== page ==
To compost or not to compost: Carbon and energy footprints of biodegradable materials' waste treatment

B. G. Hermann, L. Debeer, B. De Wilde, K. Blok, M. K. Patel

Research output: Contribution to journalArticleScientificpeer-review

125 Citations (Scopus)

Abstract

Many life cycle assessments of bio-based and biodegradable materials neglect the post-consumer waste treatment phase because of a lack of consistent data, even though this stage of the life cycle may strongly influence the conclusions. The aim of this paper is to approximate carbon and energy footprints of the waste treatment phase and to find out what the best waste treatment option for biodegradable materials is by modelling home and industrial composting, anaerobic digestion and incineration. We have compiled data-sets for the following biodegradable materials: paper, cellulose, starch, polylactic acid (PLA), starch/polycaprolactone (MaterBi), polybutyrate-adipate- terephthalate (PBAT, Ecoflex) and polyhydroxyalkanoates (PHA) on the basis of an extensive literature search, experiments and analogies with materials for which significant experience has been made. During biological waste treatment, the materials are metabolised so a part of their embodied carbon is emitted into air and the remainder is stored as compost or digestate. The compost or digestate can replace soil conditioners supporting humus formation, which is a benefit that cannot be achieved artificially. Experimental data on biodegradable materials shows a range across the amount of carbon stored of these materials, and more trials will be required in the future to reduce these uncertainties. Experimental data has also shown that home and industrial composting differ in their emissions of nitrous oxide and methane, but it should be noted that data availability on home composting is limited. The results show that anaerobic digestion has the lowest footprint for the current level of technology, but incineration may become better in the future if energy efficiency in waste incineration plants improves significantly. Home composting is roughly equal to incineration with energy recovery in terms of carbon and energy footprint when carbon credits are considered. The same applies to industrial composting if carbon credits are assigned for compost to replace straw. Carbon credits can therefore considerably affect the results, but there are significant uncertainties in how they are calculated. Incineration may become better than home composting in the future if the average energy efficiency in waste incineration plants improves significantly. However, biological waste treatment options should be chosen when soil carbon is a limiting factor.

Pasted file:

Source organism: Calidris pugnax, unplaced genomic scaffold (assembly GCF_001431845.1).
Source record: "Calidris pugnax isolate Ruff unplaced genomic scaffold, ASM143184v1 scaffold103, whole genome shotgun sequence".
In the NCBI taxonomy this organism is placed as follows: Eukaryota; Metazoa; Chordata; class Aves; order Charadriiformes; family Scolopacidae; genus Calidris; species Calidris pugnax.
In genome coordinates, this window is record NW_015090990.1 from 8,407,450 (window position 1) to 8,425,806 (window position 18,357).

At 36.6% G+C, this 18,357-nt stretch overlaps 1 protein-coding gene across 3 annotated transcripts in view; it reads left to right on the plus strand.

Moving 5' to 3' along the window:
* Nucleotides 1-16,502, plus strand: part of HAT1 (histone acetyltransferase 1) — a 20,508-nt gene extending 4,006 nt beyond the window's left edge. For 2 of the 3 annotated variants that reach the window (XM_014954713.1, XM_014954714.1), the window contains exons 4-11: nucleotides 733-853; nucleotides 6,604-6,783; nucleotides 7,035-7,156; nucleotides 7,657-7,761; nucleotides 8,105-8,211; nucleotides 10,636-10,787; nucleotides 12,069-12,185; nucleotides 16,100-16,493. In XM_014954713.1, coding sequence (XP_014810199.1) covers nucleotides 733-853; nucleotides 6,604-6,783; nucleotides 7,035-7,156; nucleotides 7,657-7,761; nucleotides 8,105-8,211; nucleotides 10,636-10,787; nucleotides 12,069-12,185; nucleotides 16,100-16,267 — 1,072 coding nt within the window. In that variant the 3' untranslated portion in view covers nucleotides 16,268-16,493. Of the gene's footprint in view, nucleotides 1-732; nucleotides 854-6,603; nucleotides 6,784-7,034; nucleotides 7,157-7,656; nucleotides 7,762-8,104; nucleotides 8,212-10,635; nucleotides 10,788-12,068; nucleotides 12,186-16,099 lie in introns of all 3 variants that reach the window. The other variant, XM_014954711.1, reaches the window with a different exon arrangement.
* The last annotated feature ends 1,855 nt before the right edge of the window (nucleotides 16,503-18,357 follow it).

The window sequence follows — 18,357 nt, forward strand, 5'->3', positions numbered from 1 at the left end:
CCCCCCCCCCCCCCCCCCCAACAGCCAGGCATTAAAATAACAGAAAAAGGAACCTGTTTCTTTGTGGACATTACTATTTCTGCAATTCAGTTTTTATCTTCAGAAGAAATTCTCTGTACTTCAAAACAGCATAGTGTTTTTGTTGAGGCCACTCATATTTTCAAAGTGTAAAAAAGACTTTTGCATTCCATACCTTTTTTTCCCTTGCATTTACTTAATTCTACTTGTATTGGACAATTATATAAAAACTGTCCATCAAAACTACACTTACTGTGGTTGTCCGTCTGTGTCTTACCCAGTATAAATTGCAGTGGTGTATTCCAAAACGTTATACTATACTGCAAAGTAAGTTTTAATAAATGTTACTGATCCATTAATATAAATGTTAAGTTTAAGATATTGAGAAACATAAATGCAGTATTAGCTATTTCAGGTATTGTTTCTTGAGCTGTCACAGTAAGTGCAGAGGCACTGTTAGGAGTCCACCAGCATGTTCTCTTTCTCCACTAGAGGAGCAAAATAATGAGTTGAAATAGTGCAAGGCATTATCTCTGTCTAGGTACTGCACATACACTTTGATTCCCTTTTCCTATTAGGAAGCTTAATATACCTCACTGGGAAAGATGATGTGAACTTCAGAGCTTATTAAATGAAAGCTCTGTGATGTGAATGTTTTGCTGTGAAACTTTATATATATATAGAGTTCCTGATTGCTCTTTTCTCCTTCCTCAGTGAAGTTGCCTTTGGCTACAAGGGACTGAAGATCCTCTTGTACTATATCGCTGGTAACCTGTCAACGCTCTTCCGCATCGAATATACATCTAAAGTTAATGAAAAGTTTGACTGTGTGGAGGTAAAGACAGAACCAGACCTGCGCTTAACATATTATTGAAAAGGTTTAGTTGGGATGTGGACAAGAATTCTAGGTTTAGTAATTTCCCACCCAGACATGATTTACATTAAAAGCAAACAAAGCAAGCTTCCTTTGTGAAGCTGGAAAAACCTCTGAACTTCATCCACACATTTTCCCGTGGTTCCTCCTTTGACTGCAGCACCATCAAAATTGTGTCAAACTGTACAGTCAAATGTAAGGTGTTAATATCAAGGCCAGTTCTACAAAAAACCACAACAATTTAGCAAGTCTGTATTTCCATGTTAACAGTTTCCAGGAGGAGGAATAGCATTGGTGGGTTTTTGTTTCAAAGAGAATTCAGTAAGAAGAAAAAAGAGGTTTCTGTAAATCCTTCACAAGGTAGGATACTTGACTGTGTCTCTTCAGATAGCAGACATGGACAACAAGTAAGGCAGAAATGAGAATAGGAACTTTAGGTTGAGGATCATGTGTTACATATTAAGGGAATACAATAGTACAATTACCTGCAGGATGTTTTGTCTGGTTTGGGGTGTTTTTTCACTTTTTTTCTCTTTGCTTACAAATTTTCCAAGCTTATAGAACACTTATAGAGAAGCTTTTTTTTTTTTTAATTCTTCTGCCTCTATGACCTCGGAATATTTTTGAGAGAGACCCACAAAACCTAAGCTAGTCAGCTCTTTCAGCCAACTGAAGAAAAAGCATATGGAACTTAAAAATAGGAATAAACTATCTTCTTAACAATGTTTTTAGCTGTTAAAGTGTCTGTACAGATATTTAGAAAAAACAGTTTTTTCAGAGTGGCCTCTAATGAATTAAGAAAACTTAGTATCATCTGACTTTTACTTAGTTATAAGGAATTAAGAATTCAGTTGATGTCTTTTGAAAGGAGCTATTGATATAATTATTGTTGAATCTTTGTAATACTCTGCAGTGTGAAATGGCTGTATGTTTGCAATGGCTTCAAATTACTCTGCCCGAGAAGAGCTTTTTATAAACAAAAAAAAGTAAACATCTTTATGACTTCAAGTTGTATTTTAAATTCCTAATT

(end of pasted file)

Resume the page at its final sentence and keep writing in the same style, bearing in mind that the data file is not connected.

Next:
Original languageEnglish
Pages (from-to)1159-1171
Number of pages13
JournalPolymer Degradation and Stability
Volume96
Issue number6
DOIs
Publication statusPublished - 1 Jun 2011
Externally publishedYes

Keywords

  • Anaerobic digestion
  • Biodegradation
  • Carbon footprint
  • Home composting
  • Industrial composting
  • LCA

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